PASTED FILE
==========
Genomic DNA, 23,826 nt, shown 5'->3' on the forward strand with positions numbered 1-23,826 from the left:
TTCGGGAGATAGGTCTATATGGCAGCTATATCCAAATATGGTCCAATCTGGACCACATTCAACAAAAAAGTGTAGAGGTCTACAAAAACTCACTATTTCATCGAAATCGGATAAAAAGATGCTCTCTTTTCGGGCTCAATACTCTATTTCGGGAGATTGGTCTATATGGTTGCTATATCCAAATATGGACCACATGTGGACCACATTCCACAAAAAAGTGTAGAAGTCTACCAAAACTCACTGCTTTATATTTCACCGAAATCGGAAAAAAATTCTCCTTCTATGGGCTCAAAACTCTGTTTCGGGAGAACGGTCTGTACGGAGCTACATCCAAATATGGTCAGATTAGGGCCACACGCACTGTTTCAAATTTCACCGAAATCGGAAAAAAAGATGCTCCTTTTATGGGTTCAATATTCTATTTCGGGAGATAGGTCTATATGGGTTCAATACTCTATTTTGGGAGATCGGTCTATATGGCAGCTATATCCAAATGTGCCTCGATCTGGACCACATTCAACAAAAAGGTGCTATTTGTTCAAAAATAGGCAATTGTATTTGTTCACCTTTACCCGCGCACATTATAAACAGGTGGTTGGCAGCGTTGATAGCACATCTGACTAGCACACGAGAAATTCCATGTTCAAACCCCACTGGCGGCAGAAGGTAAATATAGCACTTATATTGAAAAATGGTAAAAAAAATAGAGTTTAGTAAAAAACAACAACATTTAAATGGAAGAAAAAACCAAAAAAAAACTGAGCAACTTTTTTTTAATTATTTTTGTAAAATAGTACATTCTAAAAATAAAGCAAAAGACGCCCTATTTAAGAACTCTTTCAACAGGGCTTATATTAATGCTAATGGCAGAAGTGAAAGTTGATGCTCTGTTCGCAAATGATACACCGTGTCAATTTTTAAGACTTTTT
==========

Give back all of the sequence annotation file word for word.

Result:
Genomic DNA, 23,826 nt, shown 5'->3' on the forward strand with positions numbered 1-23,826 from the left:
TTCGGGAGATAGGTCTATATGGCAGCTATATCCAAATATGGTCCAATCTGGACCACATTCAACAAAAAAGTGTAGAGGTCTACAAAAACTCACTATTTCATCGAAATCGGATAAAAAGATGCTCTCTTTTCGGGCTCAATACTCTATTTCGGGAGATTGGTCTATATGGTTGCTATATCCAAATATGGACCACATGTGGACCACATTCCACAAAAAAGTGTAGAAGTCTACCAAAACTCACTGCTTTATATTTCACCGAAATCGGAAAAAAATTCTCCTTCTATGGGCTCAAAACTCTGTTTCGGGAGAACGGTCTGTACGGAGCTACATCCAAATATGGTCAGATTAGGGCCACACGCACTGTTTCAAATTTCACCGAAATCGGAAAAAAAGATGCTCCTTTTATGGGTTCAATATTCTATTTCGGGAGATAGGTCTATATGGGTTCAATACTCTATTTTGGGAGATCGGTCTATATGGCAGCTATATCCAAATGTGCCTCGATCTGGACCACATTCAACAAAAAGGTGCTATTTGTTCAAAAATAGGCAATTGTATTTGTTCACCTTTACCCGCGCACATTATAAACAGGTGGTTGGCAGCGTTGATAGCACATCTGACTAGCACACGAGAAATTCCATGTTCAAACCCCACTGGCGGCAGAAGGTAAATATAGCACTTATATTGAAAAATGGTAAAAAAAATAGAGTTTAGTAAAAAACAACAACATTTAAATGGAAGAAAAAACCAAAAAAAAACTGAGCAACTTTTTTTTAATTATTTTTGTAAAATAGTACATTCTAAAAATAAAGCAAAAGACGCCCTATTTAAGAACTCTTTCAACAGGGCTTATATTAATGCTAATGGCAGAAGTGAAAGTTGATGCTCTGTTCGCAAATGATACACCGTGTCAATTTTTAAGACTTTTT